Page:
Lesbian and gay marital and other relationship experiences prior to and post same sex marriage legalization
Bisexual and otherwise sexually fluid relationships prior to and post same sex marriage legalization
Lesbian, Bisexual, and Gay experiences of committed relationships beyond or instead of marital and family based forms prior to and post same sex marriage legalization
Transgender and Non-binary relationship experiences with people of various sexualities
Intersex relationship and family experiences with people of various sexualities
LGBTI experiences with families of origin, chosen families, reproduction, raising children, navigating child-related legal codes and policies, and navigating interactions with other parents
Polyamrous relationships of varied types and forms in relation to romantic experience, sexual experience, familial experience, or other day to day activities
BDSM and other Kink based relationships of varied types and forms as well as relational and familial experiences navigating casual or other forms of BDSM or other Kink play
Heteroqueer people in long term relationships with and openly supportive of LGBTI people, navigating polyamory, or engaged in other non-traditional sexual, gender, and / or romantic experiences
Mixed orientation relationships prior to and post same-sex legalization
Asexual relational and familial experiences with others of varied sexual and romantic identities
Experiences of affirmation and / or marginalization in explicitly LGBT, BDSM, Poly, and other Queer spaces and groups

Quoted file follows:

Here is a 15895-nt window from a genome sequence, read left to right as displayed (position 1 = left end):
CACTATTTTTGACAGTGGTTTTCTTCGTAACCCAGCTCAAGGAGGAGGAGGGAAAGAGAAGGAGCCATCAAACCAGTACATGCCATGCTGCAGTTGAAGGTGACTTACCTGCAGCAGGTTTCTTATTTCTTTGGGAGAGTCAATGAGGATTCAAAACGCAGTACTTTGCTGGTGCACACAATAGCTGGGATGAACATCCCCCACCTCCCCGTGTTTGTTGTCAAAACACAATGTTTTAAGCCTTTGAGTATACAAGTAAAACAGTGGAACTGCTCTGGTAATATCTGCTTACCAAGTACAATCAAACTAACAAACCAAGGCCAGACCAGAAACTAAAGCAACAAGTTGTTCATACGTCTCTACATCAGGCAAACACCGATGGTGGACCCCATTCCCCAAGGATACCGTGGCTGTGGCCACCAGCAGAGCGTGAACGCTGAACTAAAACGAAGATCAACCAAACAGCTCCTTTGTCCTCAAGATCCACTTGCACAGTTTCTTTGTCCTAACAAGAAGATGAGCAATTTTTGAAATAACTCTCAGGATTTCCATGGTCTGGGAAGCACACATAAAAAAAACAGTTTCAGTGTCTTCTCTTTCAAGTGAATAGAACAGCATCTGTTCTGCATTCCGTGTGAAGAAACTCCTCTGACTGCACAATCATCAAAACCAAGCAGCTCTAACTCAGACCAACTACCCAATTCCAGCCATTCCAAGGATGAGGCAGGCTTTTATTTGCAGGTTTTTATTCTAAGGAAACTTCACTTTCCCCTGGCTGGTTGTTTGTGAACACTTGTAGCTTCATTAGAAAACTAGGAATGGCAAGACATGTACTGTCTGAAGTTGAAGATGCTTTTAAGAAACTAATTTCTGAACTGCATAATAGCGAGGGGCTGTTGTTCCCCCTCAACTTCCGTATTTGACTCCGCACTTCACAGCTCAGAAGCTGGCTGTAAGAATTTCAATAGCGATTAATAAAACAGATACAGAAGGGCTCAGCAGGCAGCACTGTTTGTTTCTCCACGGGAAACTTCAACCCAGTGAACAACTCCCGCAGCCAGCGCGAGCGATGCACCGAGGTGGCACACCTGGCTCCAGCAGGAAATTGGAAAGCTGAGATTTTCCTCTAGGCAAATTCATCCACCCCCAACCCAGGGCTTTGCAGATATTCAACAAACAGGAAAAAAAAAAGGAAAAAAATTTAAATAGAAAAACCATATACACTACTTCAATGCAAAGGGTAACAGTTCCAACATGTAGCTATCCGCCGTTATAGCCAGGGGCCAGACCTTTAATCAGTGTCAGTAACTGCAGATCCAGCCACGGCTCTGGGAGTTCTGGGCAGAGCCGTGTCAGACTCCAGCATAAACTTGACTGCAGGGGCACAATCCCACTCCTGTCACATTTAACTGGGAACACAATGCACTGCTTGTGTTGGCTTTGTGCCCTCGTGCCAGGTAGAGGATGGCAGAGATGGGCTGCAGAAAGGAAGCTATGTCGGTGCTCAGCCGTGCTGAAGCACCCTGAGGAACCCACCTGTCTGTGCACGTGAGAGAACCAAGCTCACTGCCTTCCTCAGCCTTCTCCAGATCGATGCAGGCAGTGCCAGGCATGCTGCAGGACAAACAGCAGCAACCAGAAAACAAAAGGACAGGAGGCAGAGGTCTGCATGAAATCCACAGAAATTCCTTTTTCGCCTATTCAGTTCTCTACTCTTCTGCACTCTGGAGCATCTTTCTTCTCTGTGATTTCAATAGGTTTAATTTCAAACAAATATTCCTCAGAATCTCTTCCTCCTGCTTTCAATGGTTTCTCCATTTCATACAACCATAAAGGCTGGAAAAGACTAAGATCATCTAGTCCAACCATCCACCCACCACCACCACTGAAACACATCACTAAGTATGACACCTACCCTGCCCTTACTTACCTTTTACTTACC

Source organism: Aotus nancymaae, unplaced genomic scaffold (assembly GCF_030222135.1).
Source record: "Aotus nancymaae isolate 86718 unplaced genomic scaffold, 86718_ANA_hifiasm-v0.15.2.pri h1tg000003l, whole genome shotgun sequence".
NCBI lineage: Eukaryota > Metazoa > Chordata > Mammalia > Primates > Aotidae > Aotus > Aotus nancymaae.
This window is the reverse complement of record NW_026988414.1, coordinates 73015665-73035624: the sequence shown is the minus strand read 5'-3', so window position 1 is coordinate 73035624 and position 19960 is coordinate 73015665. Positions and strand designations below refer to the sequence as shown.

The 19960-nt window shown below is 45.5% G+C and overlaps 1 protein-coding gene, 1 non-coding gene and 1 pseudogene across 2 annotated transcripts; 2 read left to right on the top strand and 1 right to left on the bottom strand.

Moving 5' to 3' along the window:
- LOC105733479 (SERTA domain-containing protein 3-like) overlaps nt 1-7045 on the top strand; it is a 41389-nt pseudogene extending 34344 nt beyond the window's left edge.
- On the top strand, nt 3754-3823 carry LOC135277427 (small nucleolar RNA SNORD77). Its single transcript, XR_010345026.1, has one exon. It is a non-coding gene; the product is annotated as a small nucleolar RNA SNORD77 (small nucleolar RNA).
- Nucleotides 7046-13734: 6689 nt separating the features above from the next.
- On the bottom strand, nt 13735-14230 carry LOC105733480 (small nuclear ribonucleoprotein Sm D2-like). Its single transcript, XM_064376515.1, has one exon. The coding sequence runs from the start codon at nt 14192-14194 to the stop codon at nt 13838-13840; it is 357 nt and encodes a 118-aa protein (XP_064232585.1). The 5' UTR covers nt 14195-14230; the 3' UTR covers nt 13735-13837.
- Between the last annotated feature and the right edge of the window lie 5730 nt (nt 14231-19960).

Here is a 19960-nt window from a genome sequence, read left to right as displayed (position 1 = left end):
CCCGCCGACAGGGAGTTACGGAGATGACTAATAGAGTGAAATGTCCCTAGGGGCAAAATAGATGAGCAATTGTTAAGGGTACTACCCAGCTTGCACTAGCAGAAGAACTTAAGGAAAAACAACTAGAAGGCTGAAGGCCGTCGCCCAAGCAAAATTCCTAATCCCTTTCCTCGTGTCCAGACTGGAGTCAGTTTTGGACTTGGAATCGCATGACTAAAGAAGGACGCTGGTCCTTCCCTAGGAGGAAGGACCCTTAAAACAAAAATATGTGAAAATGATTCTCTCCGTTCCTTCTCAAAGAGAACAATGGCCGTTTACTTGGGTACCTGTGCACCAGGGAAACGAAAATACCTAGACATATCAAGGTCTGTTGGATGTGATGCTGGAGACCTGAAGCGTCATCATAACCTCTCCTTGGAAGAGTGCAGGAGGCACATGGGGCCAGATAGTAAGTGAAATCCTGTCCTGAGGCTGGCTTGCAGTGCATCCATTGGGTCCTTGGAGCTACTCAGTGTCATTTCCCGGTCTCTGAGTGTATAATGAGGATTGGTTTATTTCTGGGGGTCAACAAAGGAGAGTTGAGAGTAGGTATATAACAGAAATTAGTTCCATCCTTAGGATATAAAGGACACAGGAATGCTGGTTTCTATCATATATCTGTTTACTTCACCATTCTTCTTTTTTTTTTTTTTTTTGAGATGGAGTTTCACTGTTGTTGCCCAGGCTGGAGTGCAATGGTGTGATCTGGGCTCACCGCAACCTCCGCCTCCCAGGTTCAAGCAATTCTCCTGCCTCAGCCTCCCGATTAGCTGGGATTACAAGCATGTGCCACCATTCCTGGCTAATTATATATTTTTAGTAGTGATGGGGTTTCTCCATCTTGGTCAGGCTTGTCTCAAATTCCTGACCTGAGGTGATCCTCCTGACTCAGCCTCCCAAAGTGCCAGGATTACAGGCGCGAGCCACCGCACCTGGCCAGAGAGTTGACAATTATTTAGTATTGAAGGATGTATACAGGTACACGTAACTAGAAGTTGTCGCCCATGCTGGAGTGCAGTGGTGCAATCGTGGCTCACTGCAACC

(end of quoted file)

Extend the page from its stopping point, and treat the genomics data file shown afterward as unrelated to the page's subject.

Transgender experiences with long term partners in relation to transition, healthcare and bathroom access, and family formation
Non-binary experiences with long term partners in relation to family, friends, workplaces, dress norms, and other aspects of daily life
Experiences navigating the assumptions and reactions of others while engaged in Queer Kinship and / or as sexual, gender, romantic, relationship, or otherwise Queer
Experiences of childfree people navigating assumptions of parenthood and reproduction in Queer and other spaces and groups
Although the list above provides a starting point of some of the topics of interest in this series, we also welcome essays or other types of posts on Queer Kinship itself and relations with broader society as Queer people, couples, trios, unions, families, and groups. We further welcome examples of the ways Queer Kinship – personally experienced or observed – has touched your research, teaching, activism, or creative endeavors. Further, as usual, we will accept both named and anonymous submissions for this series. The next two weeks will feature regular posts on the site, and then, beginning on July 20th, we will begin posting pieces in the series – starting with submissions we already have from our earlier Facebook announcement – and continue doing so in between posts on other topics for the foreseeable future. As usual, please feel free to reach out to us with any questions you may have or ideas for this or other series on the blog. To contribute, simply gather your thoughts and contact or send submissions to email@example.com.